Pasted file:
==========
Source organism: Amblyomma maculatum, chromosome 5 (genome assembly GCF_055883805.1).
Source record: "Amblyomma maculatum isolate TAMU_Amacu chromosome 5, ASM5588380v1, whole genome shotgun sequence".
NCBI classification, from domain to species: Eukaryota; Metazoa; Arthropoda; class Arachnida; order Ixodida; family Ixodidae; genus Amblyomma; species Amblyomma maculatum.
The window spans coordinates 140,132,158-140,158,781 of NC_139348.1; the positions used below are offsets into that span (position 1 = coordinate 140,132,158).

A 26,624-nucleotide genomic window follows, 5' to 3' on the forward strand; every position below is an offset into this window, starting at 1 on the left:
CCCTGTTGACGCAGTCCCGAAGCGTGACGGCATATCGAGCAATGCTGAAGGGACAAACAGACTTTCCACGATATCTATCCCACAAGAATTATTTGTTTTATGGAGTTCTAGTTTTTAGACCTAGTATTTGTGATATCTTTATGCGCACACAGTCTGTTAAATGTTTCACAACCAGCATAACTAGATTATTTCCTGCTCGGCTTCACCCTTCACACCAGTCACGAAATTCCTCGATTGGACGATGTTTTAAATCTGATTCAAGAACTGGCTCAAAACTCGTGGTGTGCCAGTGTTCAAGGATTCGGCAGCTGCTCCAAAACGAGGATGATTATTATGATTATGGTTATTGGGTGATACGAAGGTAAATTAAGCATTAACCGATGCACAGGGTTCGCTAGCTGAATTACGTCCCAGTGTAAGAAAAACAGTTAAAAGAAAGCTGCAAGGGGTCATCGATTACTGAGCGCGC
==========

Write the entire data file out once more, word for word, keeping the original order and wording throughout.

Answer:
Source organism: Amblyomma maculatum, chromosome 5 (genome assembly GCF_055883805.1).
Source record: "Amblyomma maculatum isolate TAMU_Amacu chromosome 5, ASM5588380v1, whole genome shotgun sequence".
NCBI classification, from domain to species: Eukaryota; Metazoa; Arthropoda; class Arachnida; order Ixodida; family Ixodidae; genus Amblyomma; species Amblyomma maculatum.
The window spans coordinates 140,132,158-140,158,781 of NC_139348.1; the positions used below are offsets into that span (position 1 = coordinate 140,132,158).

A 26,624-nucleotide genomic window follows, 5' to 3' on the forward strand; every position below is an offset into this window, starting at 1 on the left:
CCCTGTTGACGCAGTCCCGAAGCGTGACGGCATATCGAGCAATGCTGAAGGGACAAACAGACTTTCCACGATATCTATCCCACAAGAATTATTTGTTTTATGGAGTTCTAGTTTTTAGACCTAGTATTTGTGATATCTTTATGCGCACACAGTCTGTTAAATGTTTCACAACCAGCATAACTAGATTATTTCCTGCTCGGCTTCACCCTTCACACCAGTCACGAAATTCCTCGATTGGACGATGTTTTAAATCTGATTCAAGAACTGGCTCAAAACTCGTGGTGTGCCAGTGTTCAAGGATTCGGCAGCTGCTCCAAAACGAGGATGATTATTATGATTATGGTTATTGGGTGATACGAAGGTAAATTAAGCATTAACCGATGCACAGGGTTCGCTAGCTGAATTACGTCCCAGTGTAAGAAAAACAGTTAAAAGAAAGCTGCAAGGGGTCATCGATTACTGAGCGCGC